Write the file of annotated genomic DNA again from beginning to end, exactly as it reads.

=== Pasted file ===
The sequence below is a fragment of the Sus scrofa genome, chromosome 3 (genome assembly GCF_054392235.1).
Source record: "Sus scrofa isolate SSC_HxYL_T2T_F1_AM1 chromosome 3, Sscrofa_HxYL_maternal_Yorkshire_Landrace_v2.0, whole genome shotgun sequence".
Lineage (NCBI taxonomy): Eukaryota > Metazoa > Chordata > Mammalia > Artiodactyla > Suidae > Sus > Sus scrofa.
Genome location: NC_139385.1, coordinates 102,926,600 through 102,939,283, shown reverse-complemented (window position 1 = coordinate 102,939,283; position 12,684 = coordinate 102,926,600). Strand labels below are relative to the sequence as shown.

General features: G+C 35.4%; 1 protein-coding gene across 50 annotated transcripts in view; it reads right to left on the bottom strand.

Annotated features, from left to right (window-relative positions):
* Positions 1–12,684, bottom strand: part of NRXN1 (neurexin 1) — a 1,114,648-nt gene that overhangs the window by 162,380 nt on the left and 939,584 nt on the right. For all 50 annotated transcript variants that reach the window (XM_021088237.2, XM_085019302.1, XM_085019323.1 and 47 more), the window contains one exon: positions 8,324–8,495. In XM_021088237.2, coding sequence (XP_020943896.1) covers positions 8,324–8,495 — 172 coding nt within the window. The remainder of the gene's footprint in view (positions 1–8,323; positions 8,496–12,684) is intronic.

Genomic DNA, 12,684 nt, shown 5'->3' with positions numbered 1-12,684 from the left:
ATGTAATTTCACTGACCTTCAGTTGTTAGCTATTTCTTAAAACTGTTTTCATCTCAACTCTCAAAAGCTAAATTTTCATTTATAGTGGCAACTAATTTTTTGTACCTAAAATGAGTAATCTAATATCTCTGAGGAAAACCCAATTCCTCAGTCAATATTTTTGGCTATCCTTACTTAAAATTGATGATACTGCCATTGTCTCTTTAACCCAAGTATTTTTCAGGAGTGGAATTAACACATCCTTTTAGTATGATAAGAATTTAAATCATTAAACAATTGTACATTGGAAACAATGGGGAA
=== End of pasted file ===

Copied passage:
The sequence below is a fragment of the Sus scrofa genome, chromosome 3 (genome assembly GCF_054392235.1).
Source record: "Sus scrofa isolate SSC_HxYL_T2T_F1_AM1 chromosome 3, Sscrofa_HxYL_maternal_Yorkshire_Landrace_v2.0, whole genome shotgun sequence".
Lineage (NCBI taxonomy): Eukaryota > Metazoa > Chordata > Mammalia > Artiodactyla > Suidae > Sus > Sus scrofa.
Genome location: NC_139385.1, coordinates 102,926,600 through 102,939,283, shown reverse-complemented (window position 1 = coordinate 102,939,283; position 12,684 = coordinate 102,926,600). Strand labels below are relative to the sequence as shown.

General features: G+C 35.4%; 1 protein-coding gene across 50 annotated transcripts in view; it reads right to left on the bottom strand.

Annotated features, from left to right (window-relative positions):
* Positions 1–12,684, bottom strand: part of NRXN1 (neurexin 1) — a 1,114,648-nt gene that overhangs the window by 162,380 nt on the left and 939,584 nt on the right. For all 50 annotated transcript variants that reach the window (XM_021088237.2, XM_085019302.1, XM_085019323.1 and 47 more), the window contains one exon: positions 8,324–8,495. In XM_021088237.2, coding sequence (XP_020943896.1) covers positions 8,324–8,495 — 172 coding nt within the window. The remainder of the gene's footprint in view (positions 1–8,323; positions 8,496–12,684) is intronic.

Genomic DNA, 12,684 nt, shown 5'->3' with positions numbered 1-12,684 from the left:
ATGTAATTTCACTGACCTTCAGTTGTTAGCTATTTCTTAAAACTGTTTTCATCTCAACTCTCAAAAGCTAAATTTTCATTTATAGTGGCAACTAATTTTTTGTACCTAAAATGAGTAATCTAATATCTCTGAGGAAAACCCAATTCCTCAGTCAATATTTTTGGCTATCCTTACTTAAAATTGATGATACTGCCATTGTCTCTTTAACCCAAGTATTTTTCAGGAGTGGAATTAACACATCCTTTTAGTATGATAAGAATTTAAATCATTAAACAATTGTACATTGGAAACAATGGGGAA